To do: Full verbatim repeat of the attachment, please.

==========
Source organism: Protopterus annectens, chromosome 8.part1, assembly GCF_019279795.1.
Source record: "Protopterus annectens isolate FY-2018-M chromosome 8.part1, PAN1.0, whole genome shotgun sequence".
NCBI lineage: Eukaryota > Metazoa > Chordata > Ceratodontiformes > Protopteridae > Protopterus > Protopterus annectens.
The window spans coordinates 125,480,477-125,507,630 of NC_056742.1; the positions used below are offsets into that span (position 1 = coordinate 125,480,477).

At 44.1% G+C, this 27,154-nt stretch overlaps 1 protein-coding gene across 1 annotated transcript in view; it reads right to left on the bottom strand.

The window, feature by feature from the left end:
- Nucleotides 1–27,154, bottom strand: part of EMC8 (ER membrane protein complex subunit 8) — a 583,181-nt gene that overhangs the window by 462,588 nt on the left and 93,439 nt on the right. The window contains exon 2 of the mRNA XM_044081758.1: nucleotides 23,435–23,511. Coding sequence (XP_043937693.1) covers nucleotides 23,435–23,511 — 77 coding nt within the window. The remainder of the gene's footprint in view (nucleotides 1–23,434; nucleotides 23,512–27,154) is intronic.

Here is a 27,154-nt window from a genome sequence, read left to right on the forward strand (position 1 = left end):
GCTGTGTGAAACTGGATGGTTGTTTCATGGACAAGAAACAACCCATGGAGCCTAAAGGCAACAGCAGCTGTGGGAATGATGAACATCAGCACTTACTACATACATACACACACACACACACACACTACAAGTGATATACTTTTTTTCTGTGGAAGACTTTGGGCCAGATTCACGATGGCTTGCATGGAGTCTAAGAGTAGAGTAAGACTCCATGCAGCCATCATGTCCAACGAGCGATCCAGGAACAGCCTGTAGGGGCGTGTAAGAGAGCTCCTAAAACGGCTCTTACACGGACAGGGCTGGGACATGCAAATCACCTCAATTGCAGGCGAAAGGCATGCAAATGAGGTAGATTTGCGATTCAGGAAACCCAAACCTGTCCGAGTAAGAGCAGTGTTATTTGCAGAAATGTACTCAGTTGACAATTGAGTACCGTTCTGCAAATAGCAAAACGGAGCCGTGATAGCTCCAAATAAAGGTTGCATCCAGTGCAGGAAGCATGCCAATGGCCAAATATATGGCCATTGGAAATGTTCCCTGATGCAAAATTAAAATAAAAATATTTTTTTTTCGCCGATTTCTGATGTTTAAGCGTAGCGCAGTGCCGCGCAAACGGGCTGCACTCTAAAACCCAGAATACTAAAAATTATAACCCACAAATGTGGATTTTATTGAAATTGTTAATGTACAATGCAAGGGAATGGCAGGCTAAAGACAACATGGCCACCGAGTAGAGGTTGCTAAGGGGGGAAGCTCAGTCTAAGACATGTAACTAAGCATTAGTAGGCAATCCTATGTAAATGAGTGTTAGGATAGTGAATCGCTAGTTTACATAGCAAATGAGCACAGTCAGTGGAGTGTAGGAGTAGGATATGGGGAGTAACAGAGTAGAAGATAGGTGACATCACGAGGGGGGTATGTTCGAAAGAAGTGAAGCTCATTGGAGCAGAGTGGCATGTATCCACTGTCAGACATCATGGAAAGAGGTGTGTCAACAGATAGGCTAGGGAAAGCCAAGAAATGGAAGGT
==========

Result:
Source organism: Protopterus annectens, chromosome 8.part1, assembly GCF_019279795.1.
Source record: "Protopterus annectens isolate FY-2018-M chromosome 8.part1, PAN1.0, whole genome shotgun sequence".
NCBI lineage: Eukaryota > Metazoa > Chordata > Ceratodontiformes > Protopteridae > Protopterus > Protopterus annectens.
The window spans coordinates 125,480,477-125,507,630 of NC_056742.1; the positions used below are offsets into that span (position 1 = coordinate 125,480,477).

At 44.1% G+C, this 27,154-nt stretch overlaps 1 protein-coding gene across 1 annotated transcript in view; it reads right to left on the bottom strand.

The window, feature by feature from the left end:
- Nucleotides 1–27,154, bottom strand: part of EMC8 (ER membrane protein complex subunit 8) — a 583,181-nt gene that overhangs the window by 462,588 nt on the left and 93,439 nt on the right. The window contains exon 2 of the mRNA XM_044081758.1: nucleotides 23,435–23,511. Coding sequence (XP_043937693.1) covers nucleotides 23,435–23,511 — 77 coding nt within the window. The remainder of the gene's footprint in view (nucleotides 1–23,434; nucleotides 23,512–27,154) is intronic.

Here is a 27,154-nt window from a genome sequence, read left to right on the forward strand (position 1 = left end):
GCTGTGTGAAACTGGATGGTTGTTTCATGGACAAGAAACAACCCATGGAGCCTAAAGGCAACAGCAGCTGTGGGAATGATGAACATCAGCACTTACTACATACATACACACACACACACACACACTACAAGTGATATACTTTTTTTCTGTGGAAGACTTTGGGCCAGATTCACGATGGCTTGCATGGAGTCTAAGAGTAGAGTAAGACTCCATGCAGCCATCATGTCCAACGAGCGATCCAGGAACAGCCTGTAGGGGCGTGTAAGAGAGCTCCTAAAACGGCTCTTACACGGACAGGGCTGGGACATGCAAATCACCTCAATTGCAGGCGAAAGGCATGCAAATGAGGTAGATTTGCGATTCAGGAAACCCAAACCTGTCCGAGTAAGAGCAGTGTTATTTGCAGAAATGTACTCAGTTGACAATTGAGTACCGTTCTGCAAATAGCAAAACGGAGCCGTGATAGCTCCAAATAAAGGTTGCATCCAGTGCAGGAAGCATGCCAATGGCCAAATATATGGCCATTGGAAATGTTCCCTGATGCAAAATTAAAATAAAAATATTTTTTTTTCGCCGATTTCTGATGTTTAAGCGTAGCGCAGTGCCGCGCAAACGGGCTGCACTCTAAAACCCAGAATACTAAAAATTATAACCCACAAATGTGGATTTTATTGAAATTGTTAATGTACAATGCAAGGGAATGGCAGGCTAAAGACAACATGGCCACCGAGTAGAGGTTGCTAAGGGGGGAAGCTCAGTCTAAGACATGTAACTAAGCATTAGTAGGCAATCCTATGTAAATGAGTGTTAGGATAGTGAATCGCTAGTTTACATAGCAAATGAGCACAGTCAGTGGAGTGTAGGAGTAGGATATGGGGAGTAACAGAGTAGAAGATAGGTGACATCACGAGGGGGGTATGTTCGAAAGAAGTGAAGCTCATTGGAGCAGAGTGGCATGTATCCACTGTCAGACATCATGGAAAGAGGTGTGTCAACAGATAGGCTAGGGAAAGCCAAGAAATGGAAGGT